For a long-time, supporters were too passive and ill-organised, and at the same time regulation of football by those who ran it became too lax, as they little cared for the experiences of supporters; in the 1980s, the laissez-faire approach saw too little attention paid to stadium safety and directly contributed to the deaths of over one hundred fans in the Bradford Fire and the Hillsborough Disaster. Supporters standing up together after that played a crucial role in making the experience of watching football safe. Not simply accepting being treated like cattle means something beyond the confines of the touchline that Martin limits his understanding of supporter activism to.
People watch football either apathetically or with some say in what happens with the experiences, and this is where Martin misses an important point. Getting fans actively involved in their clubs is likely to change football and its role in the community in a positive fashion. Maybe this isn’t very important; but it’s also better than not doing anything, which is the alternative. We’re not going to stop going to games, or wasting our time watching them on the television either way. We’re just going to be able to have a say in what’s going on and look out for our collective interests as fans of our clubs. A few thousand people doing this as elected representatives at supporters’ trusts is not going to make or break the progress of community activism in the rest of society, surely.
David Conn wrote the following in “The Beautiful Game?” a full six years ago:
“There are signs of enlightenment, hope, everywhere: more fans who understand the fabric and culture of the game and believe it does not have to be this way. Trusts have formed at nearly every club — admittedly some in better shape than others — and there are more supporters asking plain questions and not being satisfied when the answers don’t come. Recognition does seem to be slowly evolving that football clubs must do more than cash in on the loyalty of their fans, and even the Premiership clubs do seem to want to do more in their communities, if only to claim they have ‘corporate social responsibility’. There is increasing alarm about the junk we eat, and how little we exercise, so it can surely not be too long before that discussion gets round to wondering whether our national sport and its clubs could be doing more to get people playing football, rather than hooking them into consuming it on television or in the £50 seats.”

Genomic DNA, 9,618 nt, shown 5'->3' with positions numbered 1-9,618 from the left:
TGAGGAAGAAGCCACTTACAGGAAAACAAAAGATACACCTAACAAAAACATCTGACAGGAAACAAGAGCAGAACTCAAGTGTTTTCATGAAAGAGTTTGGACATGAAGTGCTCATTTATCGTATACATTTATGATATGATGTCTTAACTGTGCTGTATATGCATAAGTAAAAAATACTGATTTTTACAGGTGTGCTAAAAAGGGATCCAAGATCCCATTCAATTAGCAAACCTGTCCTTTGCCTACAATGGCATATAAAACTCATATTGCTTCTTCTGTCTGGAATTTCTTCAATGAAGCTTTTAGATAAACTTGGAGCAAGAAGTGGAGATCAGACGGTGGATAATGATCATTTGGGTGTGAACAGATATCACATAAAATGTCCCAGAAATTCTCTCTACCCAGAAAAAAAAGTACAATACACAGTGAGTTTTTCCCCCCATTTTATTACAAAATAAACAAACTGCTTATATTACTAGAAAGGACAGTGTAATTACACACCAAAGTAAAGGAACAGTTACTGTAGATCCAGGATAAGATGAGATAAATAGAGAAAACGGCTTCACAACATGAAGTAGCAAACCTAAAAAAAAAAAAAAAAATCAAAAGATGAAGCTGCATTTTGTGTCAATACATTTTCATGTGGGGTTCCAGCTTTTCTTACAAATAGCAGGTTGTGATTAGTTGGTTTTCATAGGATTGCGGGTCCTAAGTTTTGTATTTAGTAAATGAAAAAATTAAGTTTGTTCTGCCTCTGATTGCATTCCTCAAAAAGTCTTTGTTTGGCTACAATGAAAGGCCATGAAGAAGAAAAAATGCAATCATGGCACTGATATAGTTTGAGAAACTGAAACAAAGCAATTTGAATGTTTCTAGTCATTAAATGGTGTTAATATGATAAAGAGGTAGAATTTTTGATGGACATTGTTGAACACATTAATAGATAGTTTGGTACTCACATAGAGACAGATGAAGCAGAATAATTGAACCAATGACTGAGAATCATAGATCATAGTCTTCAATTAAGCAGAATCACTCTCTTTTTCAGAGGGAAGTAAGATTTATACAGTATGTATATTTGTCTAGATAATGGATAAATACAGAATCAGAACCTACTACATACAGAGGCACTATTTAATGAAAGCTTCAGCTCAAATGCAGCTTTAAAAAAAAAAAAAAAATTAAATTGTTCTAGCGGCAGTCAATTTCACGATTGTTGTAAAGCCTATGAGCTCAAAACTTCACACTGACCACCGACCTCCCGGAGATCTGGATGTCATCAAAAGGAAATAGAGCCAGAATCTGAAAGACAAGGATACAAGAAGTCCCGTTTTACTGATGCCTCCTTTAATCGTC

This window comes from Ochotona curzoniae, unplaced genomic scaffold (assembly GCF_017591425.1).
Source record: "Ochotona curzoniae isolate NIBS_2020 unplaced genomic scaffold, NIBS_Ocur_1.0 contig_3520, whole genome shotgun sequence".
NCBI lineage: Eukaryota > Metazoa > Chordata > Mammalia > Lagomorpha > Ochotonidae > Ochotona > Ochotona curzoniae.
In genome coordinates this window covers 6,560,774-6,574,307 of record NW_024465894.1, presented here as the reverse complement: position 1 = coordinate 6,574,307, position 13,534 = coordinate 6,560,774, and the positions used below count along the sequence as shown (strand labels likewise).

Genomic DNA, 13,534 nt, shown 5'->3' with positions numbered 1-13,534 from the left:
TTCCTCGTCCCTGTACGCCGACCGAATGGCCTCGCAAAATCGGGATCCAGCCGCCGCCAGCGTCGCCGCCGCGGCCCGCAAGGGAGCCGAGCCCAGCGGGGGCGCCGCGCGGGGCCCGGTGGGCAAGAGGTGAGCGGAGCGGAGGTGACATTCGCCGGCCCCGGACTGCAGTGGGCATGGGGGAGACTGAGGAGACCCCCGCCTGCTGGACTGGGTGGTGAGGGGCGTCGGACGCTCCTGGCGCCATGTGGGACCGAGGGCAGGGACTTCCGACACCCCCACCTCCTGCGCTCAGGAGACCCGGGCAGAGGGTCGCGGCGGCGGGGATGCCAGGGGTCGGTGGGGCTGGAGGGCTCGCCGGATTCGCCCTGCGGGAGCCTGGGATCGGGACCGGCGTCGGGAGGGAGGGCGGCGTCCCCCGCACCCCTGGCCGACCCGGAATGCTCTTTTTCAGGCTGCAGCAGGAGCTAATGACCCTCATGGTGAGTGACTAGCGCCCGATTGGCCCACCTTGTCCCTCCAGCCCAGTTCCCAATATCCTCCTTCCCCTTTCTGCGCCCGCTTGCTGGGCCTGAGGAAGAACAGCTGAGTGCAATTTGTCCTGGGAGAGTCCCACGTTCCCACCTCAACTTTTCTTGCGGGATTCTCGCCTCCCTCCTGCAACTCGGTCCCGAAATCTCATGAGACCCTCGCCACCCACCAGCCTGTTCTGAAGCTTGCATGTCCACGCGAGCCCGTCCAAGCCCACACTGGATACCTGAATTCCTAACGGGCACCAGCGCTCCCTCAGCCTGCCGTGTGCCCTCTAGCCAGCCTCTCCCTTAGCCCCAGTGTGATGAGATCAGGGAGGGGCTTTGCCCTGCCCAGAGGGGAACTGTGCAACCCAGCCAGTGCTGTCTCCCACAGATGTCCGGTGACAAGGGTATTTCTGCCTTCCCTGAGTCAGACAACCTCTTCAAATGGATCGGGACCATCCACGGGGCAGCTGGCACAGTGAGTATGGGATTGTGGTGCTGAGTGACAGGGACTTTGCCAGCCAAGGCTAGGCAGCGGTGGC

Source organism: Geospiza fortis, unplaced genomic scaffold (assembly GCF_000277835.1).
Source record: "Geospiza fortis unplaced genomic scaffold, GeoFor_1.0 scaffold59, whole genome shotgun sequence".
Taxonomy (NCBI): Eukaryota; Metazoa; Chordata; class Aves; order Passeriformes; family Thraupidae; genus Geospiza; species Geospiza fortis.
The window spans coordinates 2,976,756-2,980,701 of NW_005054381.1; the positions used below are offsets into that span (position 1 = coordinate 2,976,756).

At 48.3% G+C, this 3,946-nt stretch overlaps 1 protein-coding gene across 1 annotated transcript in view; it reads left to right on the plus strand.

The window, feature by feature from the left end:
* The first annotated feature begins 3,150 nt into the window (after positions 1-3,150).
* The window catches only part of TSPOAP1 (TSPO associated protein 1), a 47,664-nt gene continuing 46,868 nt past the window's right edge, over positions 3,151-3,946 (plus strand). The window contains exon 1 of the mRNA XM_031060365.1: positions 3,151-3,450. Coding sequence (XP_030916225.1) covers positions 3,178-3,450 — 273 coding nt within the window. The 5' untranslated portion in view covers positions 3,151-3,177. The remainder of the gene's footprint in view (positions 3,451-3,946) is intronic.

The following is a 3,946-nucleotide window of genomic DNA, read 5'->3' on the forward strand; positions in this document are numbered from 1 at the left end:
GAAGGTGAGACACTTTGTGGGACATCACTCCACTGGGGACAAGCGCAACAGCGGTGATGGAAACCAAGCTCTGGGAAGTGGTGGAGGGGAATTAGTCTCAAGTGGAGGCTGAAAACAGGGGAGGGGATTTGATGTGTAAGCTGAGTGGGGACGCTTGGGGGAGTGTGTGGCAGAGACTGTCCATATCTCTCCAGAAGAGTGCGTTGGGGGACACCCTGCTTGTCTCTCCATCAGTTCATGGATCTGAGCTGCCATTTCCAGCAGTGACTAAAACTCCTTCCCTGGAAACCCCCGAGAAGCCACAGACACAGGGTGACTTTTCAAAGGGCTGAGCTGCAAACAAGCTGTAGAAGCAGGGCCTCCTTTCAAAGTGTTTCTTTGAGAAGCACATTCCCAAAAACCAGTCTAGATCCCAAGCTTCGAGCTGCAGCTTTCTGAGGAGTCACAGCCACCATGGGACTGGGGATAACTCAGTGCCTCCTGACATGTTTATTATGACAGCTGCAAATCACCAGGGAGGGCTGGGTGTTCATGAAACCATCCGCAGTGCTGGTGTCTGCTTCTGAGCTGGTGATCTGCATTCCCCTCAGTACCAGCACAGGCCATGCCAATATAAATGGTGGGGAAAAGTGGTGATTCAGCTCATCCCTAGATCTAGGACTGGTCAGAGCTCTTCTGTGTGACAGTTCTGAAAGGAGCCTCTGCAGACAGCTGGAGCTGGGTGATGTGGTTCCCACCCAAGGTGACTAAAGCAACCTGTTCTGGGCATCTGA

How that’s a bad thing from Martin’s perspective is a little baffling to me.
- We’ve mentioned this on Twitter a couple of times, but I can’t quite get over how beautiful the new Run of Play is (click on “about”). And then there’s the writing, which is even better.
- Jonathon Wilson on pressing football: “This is the unspoken strength of Barcelona: they aren’t just majestic in possession themselves; they also make other sides tentative in possession. Think not just of Arsenal, but of Michael Carrick and Anderson haplessly misplacing passes in Rome last May. Partly that is because Barça are so quick to close space; but it is also psychological. Barça are so good in possession, so unlikely to give the ball back, that every moment when their opponents have the ball becomes unbearably precious; even simple passes become loaded with pressure because the consequences of misplacing them are so great.”
The Sweeper appears daily. For more rambling and links throughout the day every day, follow your editor Tom Dunmore @pitchinvasion on Twitter.